Bike-share schemes improve safety - helmet laws do not
One of the best ways to build a healthy and safe cycling environment is to encourage more people to cycle and so increase safety in numbers. Cycling has not only flourished in many cities that introduced bike-share schemes, safety has improved considerably.
New York’s scheme had 8.2 million bike-share trips in its first year (2013) yet deaths and serious injuries in the bike-share zone fell by 17%. Deaths and serious injuries per 100 million bike trips in the entire city fell from 446 in 2006-2010 to 292 in 2011-16 .
Dublin’s scheme launched in 2009 with 450 bikes. There were over 2,200 trips per bike (more than 6 trips per bike per day) in its first year . It was considered to be very safe with no reported injuries in the first 10 months and only one bike going missing .
As cycling flourished in Dublin, it became much safer. Before the bike-share scheme, only 3.8% cycled to work in the Dublin Regional Authority (2006 census), increasing to 5.0% in 2011 and 6.7% in 2016. In Dublin city, 10.3% now cycle to work (2016 census); 13.9% of those aged 19+ and 8.6% of 13-18 year olds cycle to school, college or university. Annual counts of cyclists entering Dublin from 7-10 am increased from 6,143 in 2008 to 12,089 in 2016 ; cycling now accounts for 12.9% of traffic in central Dublin . Despite these substantial increases, road deaths to cyclists in Dublin have not increased, implying that cycling is now safer as well as more popular .
Prof Kay Teschke collated statistics on cycling to work in four North American cities that introduced bike-share schemes, compared to five that did not. There was a substantially greater increase in bicycle commuting in the bike-share cities, yet the total number of injuries decreased in bike-share (but not control) cities, again showing that more cycling means safer cycling .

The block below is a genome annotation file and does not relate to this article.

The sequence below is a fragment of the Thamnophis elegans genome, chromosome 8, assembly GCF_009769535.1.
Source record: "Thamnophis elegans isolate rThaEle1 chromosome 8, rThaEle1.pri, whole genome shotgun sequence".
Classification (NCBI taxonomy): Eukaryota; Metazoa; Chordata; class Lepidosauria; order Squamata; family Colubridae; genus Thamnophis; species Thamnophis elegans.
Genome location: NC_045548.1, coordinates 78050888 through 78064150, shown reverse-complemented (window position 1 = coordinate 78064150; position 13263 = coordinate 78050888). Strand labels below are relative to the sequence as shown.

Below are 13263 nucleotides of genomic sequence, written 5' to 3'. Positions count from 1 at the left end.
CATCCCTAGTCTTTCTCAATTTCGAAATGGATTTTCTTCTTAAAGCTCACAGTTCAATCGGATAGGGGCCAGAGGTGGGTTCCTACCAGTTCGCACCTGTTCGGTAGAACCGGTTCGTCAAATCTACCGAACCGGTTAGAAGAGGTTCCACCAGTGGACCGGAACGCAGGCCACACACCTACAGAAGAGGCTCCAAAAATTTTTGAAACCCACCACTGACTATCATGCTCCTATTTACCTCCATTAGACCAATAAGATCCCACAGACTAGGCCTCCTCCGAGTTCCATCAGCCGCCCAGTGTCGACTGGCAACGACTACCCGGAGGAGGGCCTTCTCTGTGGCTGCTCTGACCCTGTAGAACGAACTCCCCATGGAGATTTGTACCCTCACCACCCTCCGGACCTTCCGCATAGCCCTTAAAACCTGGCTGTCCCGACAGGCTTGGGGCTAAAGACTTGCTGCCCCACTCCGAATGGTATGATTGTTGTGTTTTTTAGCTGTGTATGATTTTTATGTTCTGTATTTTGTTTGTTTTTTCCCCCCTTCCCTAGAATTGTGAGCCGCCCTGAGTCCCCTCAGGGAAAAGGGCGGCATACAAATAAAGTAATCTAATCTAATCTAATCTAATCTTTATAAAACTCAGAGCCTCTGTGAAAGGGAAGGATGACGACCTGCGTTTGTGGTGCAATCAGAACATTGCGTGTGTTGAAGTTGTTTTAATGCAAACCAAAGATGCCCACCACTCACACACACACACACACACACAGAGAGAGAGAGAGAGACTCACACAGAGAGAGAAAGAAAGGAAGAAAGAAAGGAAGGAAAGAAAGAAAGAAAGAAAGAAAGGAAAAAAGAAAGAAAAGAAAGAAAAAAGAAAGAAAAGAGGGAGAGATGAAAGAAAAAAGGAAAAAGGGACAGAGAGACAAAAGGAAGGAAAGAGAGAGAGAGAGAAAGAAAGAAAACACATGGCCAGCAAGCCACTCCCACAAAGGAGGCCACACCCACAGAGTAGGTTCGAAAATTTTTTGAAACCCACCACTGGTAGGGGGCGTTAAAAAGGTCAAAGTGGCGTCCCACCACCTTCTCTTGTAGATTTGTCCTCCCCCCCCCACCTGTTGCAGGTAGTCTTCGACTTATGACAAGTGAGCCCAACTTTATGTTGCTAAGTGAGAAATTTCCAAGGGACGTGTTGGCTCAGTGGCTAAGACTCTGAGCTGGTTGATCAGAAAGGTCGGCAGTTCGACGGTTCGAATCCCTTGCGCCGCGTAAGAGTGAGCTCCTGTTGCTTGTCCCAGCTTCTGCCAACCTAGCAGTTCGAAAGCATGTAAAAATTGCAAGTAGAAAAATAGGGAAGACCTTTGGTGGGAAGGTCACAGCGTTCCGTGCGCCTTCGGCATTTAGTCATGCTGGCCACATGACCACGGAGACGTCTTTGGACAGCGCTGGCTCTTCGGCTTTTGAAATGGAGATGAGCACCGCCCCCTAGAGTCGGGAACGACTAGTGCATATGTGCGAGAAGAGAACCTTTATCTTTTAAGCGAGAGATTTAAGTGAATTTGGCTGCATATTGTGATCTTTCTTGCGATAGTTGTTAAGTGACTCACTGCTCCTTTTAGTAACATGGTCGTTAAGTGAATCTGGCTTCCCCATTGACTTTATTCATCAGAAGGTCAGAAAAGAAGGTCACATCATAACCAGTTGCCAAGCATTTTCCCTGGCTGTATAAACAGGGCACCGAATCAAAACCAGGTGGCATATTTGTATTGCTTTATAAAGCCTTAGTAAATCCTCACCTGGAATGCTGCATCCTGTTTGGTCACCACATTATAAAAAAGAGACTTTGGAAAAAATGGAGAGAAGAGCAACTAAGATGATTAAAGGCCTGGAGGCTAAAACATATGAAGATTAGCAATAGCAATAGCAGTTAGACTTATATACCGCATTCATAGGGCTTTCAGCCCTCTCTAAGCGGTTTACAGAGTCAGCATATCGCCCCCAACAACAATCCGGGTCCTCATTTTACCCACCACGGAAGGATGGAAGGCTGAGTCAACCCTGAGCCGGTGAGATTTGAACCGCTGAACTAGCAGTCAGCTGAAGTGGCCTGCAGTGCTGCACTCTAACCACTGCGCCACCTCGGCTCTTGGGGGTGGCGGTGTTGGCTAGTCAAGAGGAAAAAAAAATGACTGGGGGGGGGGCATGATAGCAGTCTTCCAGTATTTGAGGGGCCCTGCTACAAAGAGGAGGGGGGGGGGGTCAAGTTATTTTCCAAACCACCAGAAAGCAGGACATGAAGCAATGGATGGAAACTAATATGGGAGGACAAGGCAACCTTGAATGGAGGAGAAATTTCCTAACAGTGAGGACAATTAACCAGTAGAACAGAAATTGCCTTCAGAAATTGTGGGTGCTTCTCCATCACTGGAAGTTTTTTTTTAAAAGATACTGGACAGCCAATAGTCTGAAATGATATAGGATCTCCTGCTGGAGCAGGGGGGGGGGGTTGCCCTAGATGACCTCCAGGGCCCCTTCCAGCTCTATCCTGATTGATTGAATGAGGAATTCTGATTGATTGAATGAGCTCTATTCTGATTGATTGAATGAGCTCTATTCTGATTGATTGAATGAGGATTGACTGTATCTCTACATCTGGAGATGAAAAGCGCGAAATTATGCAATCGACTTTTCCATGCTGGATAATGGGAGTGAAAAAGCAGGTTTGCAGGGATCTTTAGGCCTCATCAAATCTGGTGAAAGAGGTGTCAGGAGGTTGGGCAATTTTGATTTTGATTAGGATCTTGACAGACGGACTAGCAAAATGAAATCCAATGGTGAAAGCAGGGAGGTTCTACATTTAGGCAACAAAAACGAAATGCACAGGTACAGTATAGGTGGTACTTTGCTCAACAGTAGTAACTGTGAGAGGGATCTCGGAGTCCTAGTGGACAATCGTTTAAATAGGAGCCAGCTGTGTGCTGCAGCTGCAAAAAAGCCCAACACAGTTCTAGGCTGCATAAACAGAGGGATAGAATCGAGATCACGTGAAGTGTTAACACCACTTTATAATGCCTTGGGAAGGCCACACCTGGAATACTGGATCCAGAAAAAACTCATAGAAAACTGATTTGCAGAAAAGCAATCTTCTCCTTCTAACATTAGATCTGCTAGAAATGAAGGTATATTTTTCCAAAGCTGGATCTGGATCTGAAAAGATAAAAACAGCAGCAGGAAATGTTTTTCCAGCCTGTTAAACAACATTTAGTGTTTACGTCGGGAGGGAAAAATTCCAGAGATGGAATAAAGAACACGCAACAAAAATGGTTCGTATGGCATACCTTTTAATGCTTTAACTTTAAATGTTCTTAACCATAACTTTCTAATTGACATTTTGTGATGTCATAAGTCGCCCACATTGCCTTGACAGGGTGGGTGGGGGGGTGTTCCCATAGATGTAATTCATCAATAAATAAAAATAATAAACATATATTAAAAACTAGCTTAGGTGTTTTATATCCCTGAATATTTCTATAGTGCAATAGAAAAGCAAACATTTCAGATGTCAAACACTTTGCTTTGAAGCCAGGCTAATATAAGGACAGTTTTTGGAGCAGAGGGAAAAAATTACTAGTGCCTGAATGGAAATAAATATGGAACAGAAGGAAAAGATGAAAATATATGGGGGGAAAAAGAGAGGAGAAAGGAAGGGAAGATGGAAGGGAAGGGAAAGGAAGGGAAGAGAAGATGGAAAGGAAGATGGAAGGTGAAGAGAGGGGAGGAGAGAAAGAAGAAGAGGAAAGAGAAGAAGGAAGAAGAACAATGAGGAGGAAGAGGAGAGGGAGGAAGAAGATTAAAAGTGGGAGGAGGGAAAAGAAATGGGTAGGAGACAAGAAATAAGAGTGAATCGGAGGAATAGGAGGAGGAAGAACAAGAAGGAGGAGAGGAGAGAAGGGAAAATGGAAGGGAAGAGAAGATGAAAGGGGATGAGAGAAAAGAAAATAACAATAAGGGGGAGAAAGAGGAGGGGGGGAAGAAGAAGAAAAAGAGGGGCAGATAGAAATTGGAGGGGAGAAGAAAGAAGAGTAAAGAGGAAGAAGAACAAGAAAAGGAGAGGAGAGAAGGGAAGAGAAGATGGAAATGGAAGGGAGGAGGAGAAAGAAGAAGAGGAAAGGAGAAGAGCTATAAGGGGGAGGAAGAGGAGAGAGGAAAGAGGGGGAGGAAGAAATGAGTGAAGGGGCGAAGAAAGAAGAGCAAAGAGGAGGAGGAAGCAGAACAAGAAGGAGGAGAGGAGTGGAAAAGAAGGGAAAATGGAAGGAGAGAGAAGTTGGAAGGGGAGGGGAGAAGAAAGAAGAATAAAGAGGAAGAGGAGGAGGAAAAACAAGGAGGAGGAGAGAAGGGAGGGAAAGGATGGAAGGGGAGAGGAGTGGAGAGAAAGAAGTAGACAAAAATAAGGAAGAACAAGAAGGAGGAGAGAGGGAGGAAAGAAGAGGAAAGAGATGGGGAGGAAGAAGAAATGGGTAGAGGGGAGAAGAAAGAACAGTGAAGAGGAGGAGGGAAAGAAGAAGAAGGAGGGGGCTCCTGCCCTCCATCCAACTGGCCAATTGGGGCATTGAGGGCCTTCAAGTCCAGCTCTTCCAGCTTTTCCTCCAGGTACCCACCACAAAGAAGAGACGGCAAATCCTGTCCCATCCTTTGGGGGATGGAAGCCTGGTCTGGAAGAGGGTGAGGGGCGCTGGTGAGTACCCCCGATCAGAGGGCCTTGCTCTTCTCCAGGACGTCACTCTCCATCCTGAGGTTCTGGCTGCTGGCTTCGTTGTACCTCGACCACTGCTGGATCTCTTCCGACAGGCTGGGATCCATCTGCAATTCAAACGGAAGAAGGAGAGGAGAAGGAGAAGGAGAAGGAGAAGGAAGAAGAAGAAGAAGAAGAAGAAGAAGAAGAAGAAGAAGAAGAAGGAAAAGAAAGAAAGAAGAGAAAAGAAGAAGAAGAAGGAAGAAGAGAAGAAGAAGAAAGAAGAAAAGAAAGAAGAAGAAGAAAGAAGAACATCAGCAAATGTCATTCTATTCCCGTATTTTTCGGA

Sadly, Melbourne and Brisbane’s bike-share schemes (with only 0.3 to 1.0 trips per bike per day, a tiny fraction of Dublin’s 9, Barcelona’s 6, or China’s 3 trips per bike per day [8-10]) have not generated the same increases in cycling nor safety. In a survey about Melbourne Bike-Share, 61% of respondents identified helmets as the main barrier to using the scheme .
Two recent studies associated helmet use with increased injury rates. 1) Individuals with documented helmet use had 2.2 times the odds of non–helmet users of being involved in an injury-related accident ; 2) helmet use by transport cyclists was associated with being injured while cycling in the past 2 years, OR=2.81 .
In a study of Canadian cyclist injuries, helmet legislation was not associated with reduced hospitalisation rates for brain, head, scalp, skull or face injuries. Females had lower hospitalisation rates than males, and higher cycling mode share was consistently associated with lower hospitalisation rates for traffic-related injuries, suggesting a ‘safety in numbers effect’ .
New Zealand introduced helmet laws in 1994. Travel surveys (conducted in 1989 and 1997) show big declines in time spent cycling per week, from 28 to 15 minutes per child aged 5-12, from 52 to 31 minutes for 13-17 year olds and 8 to 5 minutes per week for adults. The declines in cycling were accompanied by increased injury rates per million hours of cycling . Evidence from Australia also suggests that injury rates per cyclist increased, compared to what would have been expected without the helmet law . Cycling injuries continue to increase in Australia  without any increase in participation .
Hu and Yin discuss the major health and environmental benefits of cycling for transport, but then advocate helmet laws, which have resulted in substantial reductions in cycling, e.g. a 48% drop in numbers of teenage cyclists counted in Melbourne a year after the introduction of the helmet law.
The recommendation for helmet legislation seems to be misguided. The most likely outcome is that fewer people will cycle than without the law, leading to lost health and environmental benefits, together with increased injury rates from risk compensation and reduced safety in numbers.
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Competing interests: No competing interests